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  • Brockton MA Divorce Law Blog

    The value of retirement accounts during divorce

    Many couples build their lives together over a series of decades, accumulating memories and assets as they go. As a result, the property division process that occurs at the time of divorce can be complex and difficult for many. Massachusetts residents that divorce in their retirement years often have the opportunity to include retirement accounts into their list of marital property.

    Over the past 20 years or so, the divorce rate of retirement-age Americans has doubled, and the U. S. Census Bureau estimated recently that more than 10 percent of people in their mid 60s to 70s were divorced. However, one recent survey found that a large percentage of people are unaware that they are entitled to claim the retirement benefits of their spouse during divorce.

    Determining how a prenup figures into divorce

    Prenuptial agreements may have once been associated with a certain degree of stigma, but they are becoming increasingly common. In fact, couples approaching marriage in the state of Massachusetts and beyond are often encouraged to make legal arrangements addressing such issues as spousal support and property division in an effort to account for the possibility of divorce later on. And while prenups are considered legally binding, there are instances where they may be overruled in divorce proceedings.

    Family law judges take several factors into consideration when weighing the merits of a prenuptial agreement during divorce litigation. In addition to identifying whether or not all relevant financial information was included in the premarital contract at the time it was drafted, the judge may also question at what point prior to the wedding the agreement was established. Beyond that, there may be concerns over the possibility that one spouse was coerced into signing the contract.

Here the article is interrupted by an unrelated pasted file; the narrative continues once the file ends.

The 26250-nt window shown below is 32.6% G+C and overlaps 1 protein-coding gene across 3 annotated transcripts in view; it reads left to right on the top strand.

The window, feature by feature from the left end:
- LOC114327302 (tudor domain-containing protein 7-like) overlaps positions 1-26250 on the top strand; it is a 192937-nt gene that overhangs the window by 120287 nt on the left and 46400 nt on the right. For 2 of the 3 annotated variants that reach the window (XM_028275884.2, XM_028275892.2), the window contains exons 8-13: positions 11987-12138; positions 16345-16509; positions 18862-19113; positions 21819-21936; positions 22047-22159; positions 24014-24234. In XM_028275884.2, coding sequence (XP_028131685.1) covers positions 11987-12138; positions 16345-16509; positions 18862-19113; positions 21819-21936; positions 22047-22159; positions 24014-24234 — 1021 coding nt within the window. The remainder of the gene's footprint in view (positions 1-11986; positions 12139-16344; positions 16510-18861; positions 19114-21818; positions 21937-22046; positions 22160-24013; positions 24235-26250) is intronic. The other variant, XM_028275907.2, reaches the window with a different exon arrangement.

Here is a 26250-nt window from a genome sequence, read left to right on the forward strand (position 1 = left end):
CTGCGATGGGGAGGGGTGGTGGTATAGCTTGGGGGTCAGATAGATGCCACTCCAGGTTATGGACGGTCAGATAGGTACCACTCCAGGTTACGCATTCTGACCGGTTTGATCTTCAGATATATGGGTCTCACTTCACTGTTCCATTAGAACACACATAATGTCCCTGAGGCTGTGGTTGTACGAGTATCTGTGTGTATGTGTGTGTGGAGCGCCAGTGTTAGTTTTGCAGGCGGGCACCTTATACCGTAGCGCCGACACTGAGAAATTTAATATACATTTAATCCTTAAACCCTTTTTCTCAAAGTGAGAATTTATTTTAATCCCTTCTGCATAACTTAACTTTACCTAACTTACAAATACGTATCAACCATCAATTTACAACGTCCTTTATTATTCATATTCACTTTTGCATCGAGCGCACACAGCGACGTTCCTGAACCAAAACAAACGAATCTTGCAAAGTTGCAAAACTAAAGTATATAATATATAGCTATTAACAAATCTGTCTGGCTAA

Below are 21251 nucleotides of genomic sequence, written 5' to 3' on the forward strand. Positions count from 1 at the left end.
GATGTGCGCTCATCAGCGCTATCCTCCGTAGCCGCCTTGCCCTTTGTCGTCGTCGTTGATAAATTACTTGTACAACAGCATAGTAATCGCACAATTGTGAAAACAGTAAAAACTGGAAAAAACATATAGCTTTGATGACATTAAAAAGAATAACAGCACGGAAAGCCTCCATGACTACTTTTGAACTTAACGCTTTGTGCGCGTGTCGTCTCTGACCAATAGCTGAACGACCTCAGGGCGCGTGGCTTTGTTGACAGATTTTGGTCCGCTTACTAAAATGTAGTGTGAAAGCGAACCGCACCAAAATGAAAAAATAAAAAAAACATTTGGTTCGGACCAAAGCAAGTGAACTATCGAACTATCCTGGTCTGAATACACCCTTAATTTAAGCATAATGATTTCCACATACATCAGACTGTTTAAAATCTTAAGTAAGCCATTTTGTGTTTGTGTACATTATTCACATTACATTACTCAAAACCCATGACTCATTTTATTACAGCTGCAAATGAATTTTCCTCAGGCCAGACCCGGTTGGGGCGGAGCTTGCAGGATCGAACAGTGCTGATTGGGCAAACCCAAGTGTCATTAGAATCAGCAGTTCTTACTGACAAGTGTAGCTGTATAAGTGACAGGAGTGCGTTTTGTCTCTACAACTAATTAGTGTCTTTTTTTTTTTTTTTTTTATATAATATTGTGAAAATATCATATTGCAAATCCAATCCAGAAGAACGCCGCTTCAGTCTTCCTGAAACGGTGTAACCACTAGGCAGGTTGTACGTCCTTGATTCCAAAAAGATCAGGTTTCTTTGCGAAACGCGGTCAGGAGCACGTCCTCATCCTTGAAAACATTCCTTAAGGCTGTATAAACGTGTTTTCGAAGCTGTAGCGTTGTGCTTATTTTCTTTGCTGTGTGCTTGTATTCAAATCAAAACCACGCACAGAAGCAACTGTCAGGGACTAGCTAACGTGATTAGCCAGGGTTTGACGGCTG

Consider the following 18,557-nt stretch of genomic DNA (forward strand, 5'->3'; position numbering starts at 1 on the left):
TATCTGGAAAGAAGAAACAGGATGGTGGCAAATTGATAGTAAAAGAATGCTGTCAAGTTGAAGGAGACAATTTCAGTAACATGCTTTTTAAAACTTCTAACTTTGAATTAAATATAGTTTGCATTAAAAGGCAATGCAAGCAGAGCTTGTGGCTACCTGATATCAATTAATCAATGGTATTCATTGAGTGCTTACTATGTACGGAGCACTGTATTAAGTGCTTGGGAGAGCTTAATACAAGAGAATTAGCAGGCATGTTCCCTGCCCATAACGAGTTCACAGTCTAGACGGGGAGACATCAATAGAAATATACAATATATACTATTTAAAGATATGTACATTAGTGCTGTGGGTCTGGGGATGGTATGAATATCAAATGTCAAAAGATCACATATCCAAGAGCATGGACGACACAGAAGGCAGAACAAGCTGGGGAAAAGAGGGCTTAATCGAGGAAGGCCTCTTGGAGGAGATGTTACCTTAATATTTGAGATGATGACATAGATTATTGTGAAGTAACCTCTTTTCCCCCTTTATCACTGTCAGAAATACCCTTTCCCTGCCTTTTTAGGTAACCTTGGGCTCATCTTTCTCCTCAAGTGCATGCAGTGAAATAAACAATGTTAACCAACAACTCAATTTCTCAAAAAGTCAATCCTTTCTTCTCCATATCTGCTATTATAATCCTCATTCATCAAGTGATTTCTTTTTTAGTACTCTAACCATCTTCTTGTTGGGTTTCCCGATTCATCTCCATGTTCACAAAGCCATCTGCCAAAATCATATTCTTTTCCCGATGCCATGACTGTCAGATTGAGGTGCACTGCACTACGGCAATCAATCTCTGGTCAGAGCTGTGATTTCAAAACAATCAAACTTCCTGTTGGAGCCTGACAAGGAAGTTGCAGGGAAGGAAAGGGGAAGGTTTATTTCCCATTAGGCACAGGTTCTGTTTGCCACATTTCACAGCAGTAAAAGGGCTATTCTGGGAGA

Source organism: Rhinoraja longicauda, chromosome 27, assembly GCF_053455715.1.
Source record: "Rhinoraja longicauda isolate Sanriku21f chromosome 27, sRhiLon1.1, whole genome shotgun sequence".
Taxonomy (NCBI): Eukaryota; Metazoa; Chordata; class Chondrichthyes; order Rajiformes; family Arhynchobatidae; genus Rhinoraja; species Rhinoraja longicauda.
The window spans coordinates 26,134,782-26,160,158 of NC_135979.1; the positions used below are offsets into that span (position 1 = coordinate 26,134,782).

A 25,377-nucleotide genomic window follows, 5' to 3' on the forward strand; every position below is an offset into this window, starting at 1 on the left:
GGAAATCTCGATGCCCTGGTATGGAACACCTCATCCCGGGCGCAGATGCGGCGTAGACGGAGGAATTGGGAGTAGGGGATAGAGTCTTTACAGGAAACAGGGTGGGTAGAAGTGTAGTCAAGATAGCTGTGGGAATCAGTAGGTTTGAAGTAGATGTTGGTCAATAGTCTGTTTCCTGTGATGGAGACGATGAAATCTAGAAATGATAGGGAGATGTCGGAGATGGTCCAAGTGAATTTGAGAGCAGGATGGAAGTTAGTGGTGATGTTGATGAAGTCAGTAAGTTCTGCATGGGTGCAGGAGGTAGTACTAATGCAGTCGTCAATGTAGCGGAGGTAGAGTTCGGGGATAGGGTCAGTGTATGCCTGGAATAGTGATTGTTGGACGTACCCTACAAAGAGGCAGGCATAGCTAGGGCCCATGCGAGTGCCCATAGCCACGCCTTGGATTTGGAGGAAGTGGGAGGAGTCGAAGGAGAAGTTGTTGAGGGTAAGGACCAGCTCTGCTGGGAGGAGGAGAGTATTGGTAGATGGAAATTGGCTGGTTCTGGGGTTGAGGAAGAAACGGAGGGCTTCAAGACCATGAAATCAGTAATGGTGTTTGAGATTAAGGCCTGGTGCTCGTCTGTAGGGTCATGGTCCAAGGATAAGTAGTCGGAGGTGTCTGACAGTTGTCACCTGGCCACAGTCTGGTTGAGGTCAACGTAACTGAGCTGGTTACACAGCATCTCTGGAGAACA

Alimony dispute may result in appeal, new legislation

    The process of dissolving a marriage can be difficult under the best of circumstances, but there are instances where spouses actively engage in long and highly emotional disputes that can take years to resolve in the Massachusetts family law system. And because alimony can become a point of contention between parties, family law judges sometimes establish support agreements that are later contested and/or amended.

    One alimony dispute has been going on for years and may continue despite the fact that New Jersey’s Superior Court recently ruled on the case. The high court's Appellate Division found that the ex-wife in the dispute is entitled to permanent alimony and reimbursement for her attorney’s fees. That ruling is in agreement with a lower court and also recognizes that the woman is permanently disabled and unable to provide financially for herself.

    The argument for staying in the family home during divorce

    Despite the fact that most people regard the end of their marriage as a kind of unraveling process, household changes that occur during a separation are often taken into consideration by family law courts to help create new living and financial arrangements. For instance, the decision to either move out of the household or stay for the duration of divorce proceedings can play a major role in everything from determining alimony payments to child support.

    Whether a person is the one seeking divorce are not, it’s advisable for that person to remain in the family home during the divorce process. The idea of staying in the house with one’s ex may seem awkward, but the gesture of staying present and engaged in one’s family is often recognized by the court when it comes time to make important financial and lifestyle arrangements.

    Preparing for property division

    While the fine residents of Brockton, Massachusetts, know that tax season comes around every spring, it can be much more difficult to anticipate and plan for major life changes like the end of one’s marriage. Even so, it is always recommended that individuals approaching divorce take several steps early to help ensure that important processes like property division are handled correctly and fairly.

    Identify all debts

    The modern image of child support